Clowns of the Circuit
Novelty radios date back to the 1920’s, when a crystal receiver was marketed in the shape of a book and another as Felix the cat. When Walt Disney produced Mickey Mouse it wasn’t long after that Mickey Mouse radios appeared and have been made ever since in many designs.
Emerson Radio brought out a Snow White and the Seven Dwarfs radio for children when Disney made his film of the same name.
When plastic molding was cheaply available the design and variation in novelty radios took off. Since the 1970’s vast hordes of novelty radios have been produced.
The design of the majority made no attempt to integrate the radio controls into the design.
The radio clown above, although quite cute, has no connection between the figure and the radio.
Many such novelties were made. Some were promotional objects to advertise a company. Batteries, beer and soft drink cans etc. etc. have all been molded with a radio inside and two independent controls brought out on the side.
If one collected all these then the collection would amount to a few thousand radios!
I decided to limit my own collection to mainly those where
The novelty radio design integrated the controls or loudspeaker into the object in some manner. This is more challenging to the designer, and for me, more satisfying to collect. I also collect those with an attractive ,well designed appearance or of an historic nature.
IF you wish to have good quality in your radio reproduction then novelty radios are not for you. The loudspeakers are mostly very small and incapable of any quality.
If this ice cream novelty radio
gives you the shivers or this moving lips radio leaves you speechless then maybe collecting novelty radios is not for you.
When I started to collect novelty radios in the 1970’s they were all manually tuned analogue receivers.
This entailed the use of tuning capacitors etc which although very small, did place a limit on the minimum size that the radio could be made.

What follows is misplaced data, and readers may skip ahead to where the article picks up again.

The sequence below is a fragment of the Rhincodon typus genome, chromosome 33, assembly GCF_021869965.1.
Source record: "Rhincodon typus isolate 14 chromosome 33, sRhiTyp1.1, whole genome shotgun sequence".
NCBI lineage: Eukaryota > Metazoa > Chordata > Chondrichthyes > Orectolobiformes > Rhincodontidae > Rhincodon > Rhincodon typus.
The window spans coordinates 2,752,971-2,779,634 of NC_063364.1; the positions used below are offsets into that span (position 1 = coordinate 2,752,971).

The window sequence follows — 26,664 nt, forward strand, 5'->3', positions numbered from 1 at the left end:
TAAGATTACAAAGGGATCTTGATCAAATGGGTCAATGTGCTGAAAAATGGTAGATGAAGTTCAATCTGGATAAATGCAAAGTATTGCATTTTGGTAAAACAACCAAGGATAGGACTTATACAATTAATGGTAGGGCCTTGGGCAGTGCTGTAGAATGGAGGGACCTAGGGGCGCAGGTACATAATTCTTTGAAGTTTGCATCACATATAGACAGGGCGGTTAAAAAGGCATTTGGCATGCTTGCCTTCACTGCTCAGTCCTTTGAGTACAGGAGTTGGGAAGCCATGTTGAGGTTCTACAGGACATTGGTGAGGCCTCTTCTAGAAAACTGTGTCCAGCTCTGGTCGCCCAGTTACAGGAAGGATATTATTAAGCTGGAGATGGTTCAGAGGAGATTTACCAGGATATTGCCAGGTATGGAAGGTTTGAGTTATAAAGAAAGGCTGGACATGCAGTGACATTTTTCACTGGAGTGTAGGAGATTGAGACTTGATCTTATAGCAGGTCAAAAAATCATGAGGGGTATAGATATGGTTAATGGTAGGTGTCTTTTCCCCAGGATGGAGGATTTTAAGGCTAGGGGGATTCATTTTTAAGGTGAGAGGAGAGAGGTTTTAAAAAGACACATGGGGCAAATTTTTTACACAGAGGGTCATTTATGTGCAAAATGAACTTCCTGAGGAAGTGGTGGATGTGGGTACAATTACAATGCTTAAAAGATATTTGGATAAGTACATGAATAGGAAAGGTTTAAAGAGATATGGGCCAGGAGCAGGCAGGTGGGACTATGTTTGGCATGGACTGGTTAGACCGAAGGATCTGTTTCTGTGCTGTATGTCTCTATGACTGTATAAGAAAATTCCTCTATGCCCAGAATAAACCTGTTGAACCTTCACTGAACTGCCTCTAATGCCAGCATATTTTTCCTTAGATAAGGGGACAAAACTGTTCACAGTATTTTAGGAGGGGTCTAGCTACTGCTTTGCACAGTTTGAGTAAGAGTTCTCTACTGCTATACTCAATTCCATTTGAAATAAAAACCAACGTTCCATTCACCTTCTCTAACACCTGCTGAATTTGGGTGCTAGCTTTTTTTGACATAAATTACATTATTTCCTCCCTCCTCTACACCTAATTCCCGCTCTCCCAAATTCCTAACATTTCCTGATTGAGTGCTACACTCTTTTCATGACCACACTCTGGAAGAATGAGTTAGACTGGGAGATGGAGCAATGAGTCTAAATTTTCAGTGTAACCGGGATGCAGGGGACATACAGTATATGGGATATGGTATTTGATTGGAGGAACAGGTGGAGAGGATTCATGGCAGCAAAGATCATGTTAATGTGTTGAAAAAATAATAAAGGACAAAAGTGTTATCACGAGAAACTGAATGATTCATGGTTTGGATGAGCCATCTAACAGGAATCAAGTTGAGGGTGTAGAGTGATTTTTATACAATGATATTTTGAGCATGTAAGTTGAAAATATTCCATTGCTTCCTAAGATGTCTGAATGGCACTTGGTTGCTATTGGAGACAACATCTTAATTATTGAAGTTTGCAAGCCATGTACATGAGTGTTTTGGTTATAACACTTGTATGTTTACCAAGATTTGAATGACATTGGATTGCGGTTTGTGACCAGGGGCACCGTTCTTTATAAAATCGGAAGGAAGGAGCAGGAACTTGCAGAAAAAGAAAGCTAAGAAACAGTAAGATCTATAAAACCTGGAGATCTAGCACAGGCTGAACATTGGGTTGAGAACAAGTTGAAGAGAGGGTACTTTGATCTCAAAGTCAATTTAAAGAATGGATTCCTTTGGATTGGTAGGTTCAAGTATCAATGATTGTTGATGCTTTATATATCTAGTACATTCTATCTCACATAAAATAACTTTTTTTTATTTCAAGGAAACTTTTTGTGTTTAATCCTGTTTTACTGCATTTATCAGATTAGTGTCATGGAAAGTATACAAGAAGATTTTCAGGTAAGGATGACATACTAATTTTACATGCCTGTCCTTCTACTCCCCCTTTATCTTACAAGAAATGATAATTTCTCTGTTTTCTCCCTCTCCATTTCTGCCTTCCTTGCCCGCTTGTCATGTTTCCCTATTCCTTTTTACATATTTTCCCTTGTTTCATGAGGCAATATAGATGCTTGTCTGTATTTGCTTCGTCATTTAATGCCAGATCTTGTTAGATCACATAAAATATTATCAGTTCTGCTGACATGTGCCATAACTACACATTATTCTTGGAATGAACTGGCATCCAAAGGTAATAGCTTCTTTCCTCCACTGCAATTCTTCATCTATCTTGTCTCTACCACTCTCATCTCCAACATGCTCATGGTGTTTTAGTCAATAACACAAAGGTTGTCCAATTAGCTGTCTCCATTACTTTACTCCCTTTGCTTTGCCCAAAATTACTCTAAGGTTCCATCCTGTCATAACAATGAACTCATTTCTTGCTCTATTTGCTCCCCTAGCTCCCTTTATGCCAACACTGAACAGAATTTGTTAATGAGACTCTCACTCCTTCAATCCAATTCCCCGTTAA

Now that scanning radios have been invented, the tuning capacitor etc is no longer required.
Even the novelty radio now has this new scanning facility and so can be made very small. Put into a biro pen, complete with loudspeaker in some cases !
Now the USB port is used on the PC for USB novelties. What next I wonder?
I do now collect what I consider to be the best designed scanning examples on the market, and include a selection from my collection.
So let’s get this novelty show on the road with .....
One or more for the road!
This Radio Luxembourg van is part of the Corgitronics
series of electronic vehicles. This van has a built in radio. The volume control and battery are underneath.
A nice design is the rear opening van doors which reveal the tuning knob. The van’s body is die cast metal..
All vans need a battery so here is a rather nice
AC Delco battery with a
The terminals, as on most novelty batteries, are the volume and tuning.
Four speed gearbox too !
Gear change positions are
left is reset, right side is scanning. Volume increase push gear lever forward and to reduce pull it to the rear. Rather elegant design
A spare tyre where two of the hub nuts are the volume and tuning .
Has a good tread too so should pass the MOT test !
A scanning version is also available at your local
Here is the classic icon motoring novelty radio.
Michelin man ,introduced in 1894 at the Lyon, French exhibition by the Michelin brothers. it is one of the world’s oldest trade marks.
Good simple outline makes spider man attractive with controls neatly positioned in the base.. Batman too.
There are many radios with a built in clock. Here is a typical example..
Standard radio controls at the bottom with tuning dial..
This second example was marketed by Sunglass Hut, a watch and sunglass company based in Birmingham, UK.
Wonderful integrated design. The top black and silver knobs are volume and tuning !
The second hand is not! It’s the tuning dial for the radio.
BBC’s Dr. Who Cyberman is equally well designed with cleverly hidden controls. Blue Lights flash etc.
Champion sparking plug.
HT connection is volume and electrode base is tuning. Neat design.
Oil filter promotional radio for CAV. I include this as I was once an apprentice at their works in Acton, London.